Thursday, January 19, 2012

Common snake feeding problems

Unfortunately, feeding any snake is not always as simple as putting a mouse in the tank to take it away the next morning. An occasional snake will refuse to feed, and it can be hard to get going again. There are all sorts of feeding hints and tips, but there is always a reason why a snake is not eating. Below is a checklist of reasons, and then solutions to the problems:

1) Inappropriate vivarium / box

2) Insufficient heat protection

3) No cover or hiding area

4) Unsuitable food item

5) Recently, wild caught animals

6) Other

1) Inappropriate vivarium / Box

Generally, when a snake refuses to feed, the first thing you should consider, especially if it has recently been purchased, if the environment is correct. Is your vivarium too big? It is possible to have something too small, but this is rarely the case since snakes often prefer tighter surroundings. Many owners are so eager to put their Hatchling snake in a 3 or 4ft vivarium that they are shocked to hear that this kind of treatment can ultimately lead to a dead snake. The vivarium / box should gradually get larger as the snake grows. For a Hatchling snake a tupperware box no larger than the length of the hose should be given.

2) Insufficient heat protection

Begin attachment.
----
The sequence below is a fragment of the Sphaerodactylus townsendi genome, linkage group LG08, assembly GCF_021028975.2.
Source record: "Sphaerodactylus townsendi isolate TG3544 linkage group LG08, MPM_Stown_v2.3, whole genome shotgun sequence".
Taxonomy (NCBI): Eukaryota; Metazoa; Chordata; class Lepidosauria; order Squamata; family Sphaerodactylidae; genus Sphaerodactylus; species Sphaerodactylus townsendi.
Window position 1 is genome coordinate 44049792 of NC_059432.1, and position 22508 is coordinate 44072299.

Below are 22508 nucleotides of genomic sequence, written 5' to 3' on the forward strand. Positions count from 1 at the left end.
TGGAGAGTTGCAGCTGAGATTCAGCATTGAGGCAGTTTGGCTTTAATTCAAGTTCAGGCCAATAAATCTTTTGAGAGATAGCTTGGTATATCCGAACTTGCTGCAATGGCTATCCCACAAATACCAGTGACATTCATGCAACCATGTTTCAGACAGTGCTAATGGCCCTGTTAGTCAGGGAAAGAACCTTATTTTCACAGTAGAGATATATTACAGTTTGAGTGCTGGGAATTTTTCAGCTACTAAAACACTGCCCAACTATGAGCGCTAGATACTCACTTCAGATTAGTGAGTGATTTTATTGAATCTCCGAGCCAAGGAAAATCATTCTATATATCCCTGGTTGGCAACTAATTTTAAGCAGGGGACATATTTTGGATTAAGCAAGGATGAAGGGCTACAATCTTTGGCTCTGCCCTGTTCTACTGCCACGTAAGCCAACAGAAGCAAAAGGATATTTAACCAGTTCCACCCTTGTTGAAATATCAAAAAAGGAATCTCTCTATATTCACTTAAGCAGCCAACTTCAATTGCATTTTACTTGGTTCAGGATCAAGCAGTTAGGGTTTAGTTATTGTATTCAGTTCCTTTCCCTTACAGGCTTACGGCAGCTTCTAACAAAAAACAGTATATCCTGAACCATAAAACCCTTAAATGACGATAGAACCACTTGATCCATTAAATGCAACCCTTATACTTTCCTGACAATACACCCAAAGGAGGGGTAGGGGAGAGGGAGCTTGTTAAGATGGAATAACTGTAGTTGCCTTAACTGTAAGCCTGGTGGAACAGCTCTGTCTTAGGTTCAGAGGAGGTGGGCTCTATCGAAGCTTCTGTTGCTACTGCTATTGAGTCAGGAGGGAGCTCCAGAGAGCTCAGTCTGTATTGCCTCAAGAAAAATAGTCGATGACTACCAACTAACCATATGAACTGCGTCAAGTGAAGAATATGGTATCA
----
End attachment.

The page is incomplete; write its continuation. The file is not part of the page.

All hoses must have a thermal gradient, meaning they can go to one end of the housing to heat up and move to the opposite end to cool down again. If the hose is kept too warm, its metabolism speed up who generally do not get it to go from his food, but it would need more food to keep it going. If the snake is kept too cool, it can go off its food. Not only that, its metabolism will have slowed causing the digestive system work more slowly than normal which can cause the snake to regurgitate all the foods they may have ingested.

3) No cover or hiding area

By keeping snakes in a Tupperware box, a hiding place not entirely necessary, especially if you have a deep layer of the substrate for the snake to hide in. But perhaps the most crucial factor in keeping snakes is that they feel safe . Whether you choose to use an ice bath, a cereal box or a naturalistic piece of cork bark, the hose must have an area to retreat back to where it feels safe.

The size of the hide area is also important. It should be large enough to fit in the hose, with very little room for anything else. You can also use artificial plants and branches, covering a larger area in the vivarium. Some snakes can feel more comfortable among the leaves and branches.

If the snake refuses to feed all these hidden places provided, it is worth placing the food in hiding himself, or at its entrance. The snake can feel secure but not secure enough to venture out to eat. This technique often works with the newly acquired units.

4) Unsuitable food item

There are many ways to offer your snake a food item. First, find out the size food item it needs. A rule of thumb is that the amount of food offered should not be wider than the circumference of the hose. If the snake refuses the food, try something smaller.

Below are some bullet points that explain the different foods, and your method of feeding them: